Wednesday, August 13, 2008

Inventory Accuracy -2

by Jon Schreibfeder
Cycle counting is the process of physically counting part of your inventory every day and comparing the quantity found on the shelf to the on-hand quantity in your computer.

In one instance we implemented a program in which we changed the compensation program for all of a company’s warehouse employees. The distributor involved was loosing one-tenth of his inventory to theft every year. And, we determined that the majority of the pilferage was committed by employees. Because of the transient nature of the local workforce (the company was located in a resort area) we determined that it would be difficult, if not impossible, to convince the employees with words alone that their long-term future was tied to the profitability of the company.

The new compensation plan was radical, to say the least. Instead of paying everyone by the hour, a significant portion of every warehouse employee’s compensation was now dependent on the accuracy of the inventory counts in the warehouse. Management cycle-counted part of the inventory every day. And, employees didn’t know in advance when a particular item would be counted. The inventory accuracy goal was titled the "97-3" rule. If 97% of the counts in a two-week period were within 3% of the quantity that the computer determined should have been in inventory, every employee received an incentive bonus. If the cycle counts fell short of the goal, no employee received the bonus. When the bonus was earned, warehouse employees earned 10% more than they did before the program was implemented. When the goal wasn’t met, they earned 10% less.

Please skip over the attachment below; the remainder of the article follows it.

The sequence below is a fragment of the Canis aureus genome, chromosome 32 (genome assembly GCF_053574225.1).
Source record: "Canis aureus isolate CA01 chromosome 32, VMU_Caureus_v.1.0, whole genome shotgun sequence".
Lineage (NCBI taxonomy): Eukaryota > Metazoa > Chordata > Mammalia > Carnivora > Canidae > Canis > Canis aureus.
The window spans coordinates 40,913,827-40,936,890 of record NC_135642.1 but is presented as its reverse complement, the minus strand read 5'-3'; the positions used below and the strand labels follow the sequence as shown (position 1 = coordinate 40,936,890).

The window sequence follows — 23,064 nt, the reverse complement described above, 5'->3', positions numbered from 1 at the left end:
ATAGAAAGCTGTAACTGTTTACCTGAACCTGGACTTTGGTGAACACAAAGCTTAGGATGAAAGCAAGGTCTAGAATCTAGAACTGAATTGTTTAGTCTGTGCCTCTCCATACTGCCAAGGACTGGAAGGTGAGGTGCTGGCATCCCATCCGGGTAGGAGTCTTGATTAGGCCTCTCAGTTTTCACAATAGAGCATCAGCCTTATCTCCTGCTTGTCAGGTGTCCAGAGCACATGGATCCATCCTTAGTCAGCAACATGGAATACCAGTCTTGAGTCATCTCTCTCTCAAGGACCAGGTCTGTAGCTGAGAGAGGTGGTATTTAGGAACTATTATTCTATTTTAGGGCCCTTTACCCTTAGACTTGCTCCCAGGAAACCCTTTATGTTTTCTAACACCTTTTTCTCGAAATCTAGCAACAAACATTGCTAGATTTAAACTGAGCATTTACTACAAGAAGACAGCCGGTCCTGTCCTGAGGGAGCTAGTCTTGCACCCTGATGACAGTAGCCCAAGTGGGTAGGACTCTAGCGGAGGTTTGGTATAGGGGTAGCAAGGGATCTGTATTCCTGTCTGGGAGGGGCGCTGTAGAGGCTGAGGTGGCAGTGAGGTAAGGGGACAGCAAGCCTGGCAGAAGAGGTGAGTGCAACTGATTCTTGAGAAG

The program resulted in every warehouse employee becoming an "inventory watchdog." They realized that if there was an inventory shortage, the result would be a reduction in their next paycheck. If they saw someone stealing, they viewed that person as stealing from them personally, not from the company. The result was that inventory shortages decreased substantially.
Most, if not all distributors realize that they must encourage inventory accuracy. If you can convince your employees that their long-term security is directly tied to protecting your assets, great. If not, don’t give up. You must take a different approach. Employees must personally feel the benefit of good inventory accuracy (i.e. a bonus), or the cost of missing material (i.e. a reduction in compensation). In either case, the distributor cannot maximize productivity and profitability unless inventory accuracy is achieved.

No comments: